A former Liberal Democrat chief who has left the party to put ‘local people before national politics’ says he is gaining headway in support for a new local campaign.
Richard Rowles, former Test Valley chair of the Liberal Democrats resigned last week out of his frustration at party policies and created the ‘Andover Alliance’.
The 42-year-old called a meeting outside the Guildhall on Monday to rally support for a ‘new dawn in Andover’ with 14 people coming along to find out more about the movement.
Although the plans also include releasing a manifesto in stages over the next few months, it isn’t quite a party in the narrowest legal sense of election law that is intended because Richard Rowles has also said he will be standing as an independent.
On leaving the Liberal Democrats, Richard Rowles had said:
The people of Andover deserve more, as the Andover Lib Dems are falling short of the mark I’ve decided to become and independent and cast aside the dogmas of national party politics and provide real opposition to the status quo.
I’m not going to delve fully into the rights and wrongs of the falling out in the local party, but will rather just comment on the point about “dogmas of national party politics”.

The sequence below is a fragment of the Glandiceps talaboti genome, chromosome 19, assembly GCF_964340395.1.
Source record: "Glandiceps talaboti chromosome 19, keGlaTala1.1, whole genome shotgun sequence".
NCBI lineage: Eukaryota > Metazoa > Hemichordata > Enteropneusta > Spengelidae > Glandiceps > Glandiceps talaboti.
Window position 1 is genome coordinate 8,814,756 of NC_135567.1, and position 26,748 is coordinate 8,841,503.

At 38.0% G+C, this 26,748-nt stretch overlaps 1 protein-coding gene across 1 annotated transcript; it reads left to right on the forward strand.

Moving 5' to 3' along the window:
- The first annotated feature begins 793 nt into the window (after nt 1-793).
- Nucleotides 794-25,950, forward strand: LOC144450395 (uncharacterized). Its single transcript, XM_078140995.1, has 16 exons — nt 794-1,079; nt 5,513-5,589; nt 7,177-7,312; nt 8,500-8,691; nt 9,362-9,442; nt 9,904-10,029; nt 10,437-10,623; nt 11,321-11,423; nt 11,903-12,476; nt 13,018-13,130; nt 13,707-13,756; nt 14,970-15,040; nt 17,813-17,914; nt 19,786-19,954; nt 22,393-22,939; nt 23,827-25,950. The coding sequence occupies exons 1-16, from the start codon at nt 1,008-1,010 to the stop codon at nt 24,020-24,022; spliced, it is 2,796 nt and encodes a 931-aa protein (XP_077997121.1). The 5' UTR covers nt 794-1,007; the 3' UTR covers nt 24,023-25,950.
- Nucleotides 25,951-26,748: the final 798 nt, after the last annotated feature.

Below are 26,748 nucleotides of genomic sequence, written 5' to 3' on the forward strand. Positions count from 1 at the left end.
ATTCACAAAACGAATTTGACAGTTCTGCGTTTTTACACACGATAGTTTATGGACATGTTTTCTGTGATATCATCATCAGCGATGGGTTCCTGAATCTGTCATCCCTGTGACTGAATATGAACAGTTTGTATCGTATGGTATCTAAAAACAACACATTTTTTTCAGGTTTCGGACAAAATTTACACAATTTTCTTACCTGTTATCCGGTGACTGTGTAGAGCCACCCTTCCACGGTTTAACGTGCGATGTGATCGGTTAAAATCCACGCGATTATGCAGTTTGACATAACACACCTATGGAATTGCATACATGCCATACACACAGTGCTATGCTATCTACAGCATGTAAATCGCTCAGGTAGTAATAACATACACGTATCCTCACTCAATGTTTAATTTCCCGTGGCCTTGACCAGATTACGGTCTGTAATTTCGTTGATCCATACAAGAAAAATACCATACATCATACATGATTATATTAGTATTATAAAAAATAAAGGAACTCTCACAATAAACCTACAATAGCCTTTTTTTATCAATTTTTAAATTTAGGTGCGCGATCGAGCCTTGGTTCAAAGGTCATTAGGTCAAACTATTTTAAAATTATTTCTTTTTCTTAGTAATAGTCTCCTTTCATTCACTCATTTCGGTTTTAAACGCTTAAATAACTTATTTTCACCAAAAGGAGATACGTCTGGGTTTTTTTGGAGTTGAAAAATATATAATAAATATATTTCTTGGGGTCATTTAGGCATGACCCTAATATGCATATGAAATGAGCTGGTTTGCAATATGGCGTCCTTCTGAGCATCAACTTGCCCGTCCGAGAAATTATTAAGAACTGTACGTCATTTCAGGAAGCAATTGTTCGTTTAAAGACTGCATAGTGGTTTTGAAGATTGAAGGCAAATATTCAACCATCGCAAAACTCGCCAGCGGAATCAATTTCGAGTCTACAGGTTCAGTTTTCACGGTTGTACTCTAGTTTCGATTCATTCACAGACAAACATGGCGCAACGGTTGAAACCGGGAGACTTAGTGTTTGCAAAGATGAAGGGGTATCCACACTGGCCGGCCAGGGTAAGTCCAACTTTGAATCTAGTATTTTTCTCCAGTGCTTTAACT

The political outlook that informs Liberal Democrats – values such as wanting to maximise the freedom people have to live their lives as they wish, recognising that this requires both support and resources as well as legal freedoms – is very much relevant to how local councils should be run.
Whether you call it party politics or not, anyone making decisions about how a local council should influence its local area is making decisions about political philosophy. It’s much better, both for the clarity of your own decision making and for the knowledge of the voters, to be upfront about what your values are.
Political labels help, rather than hinder, with that.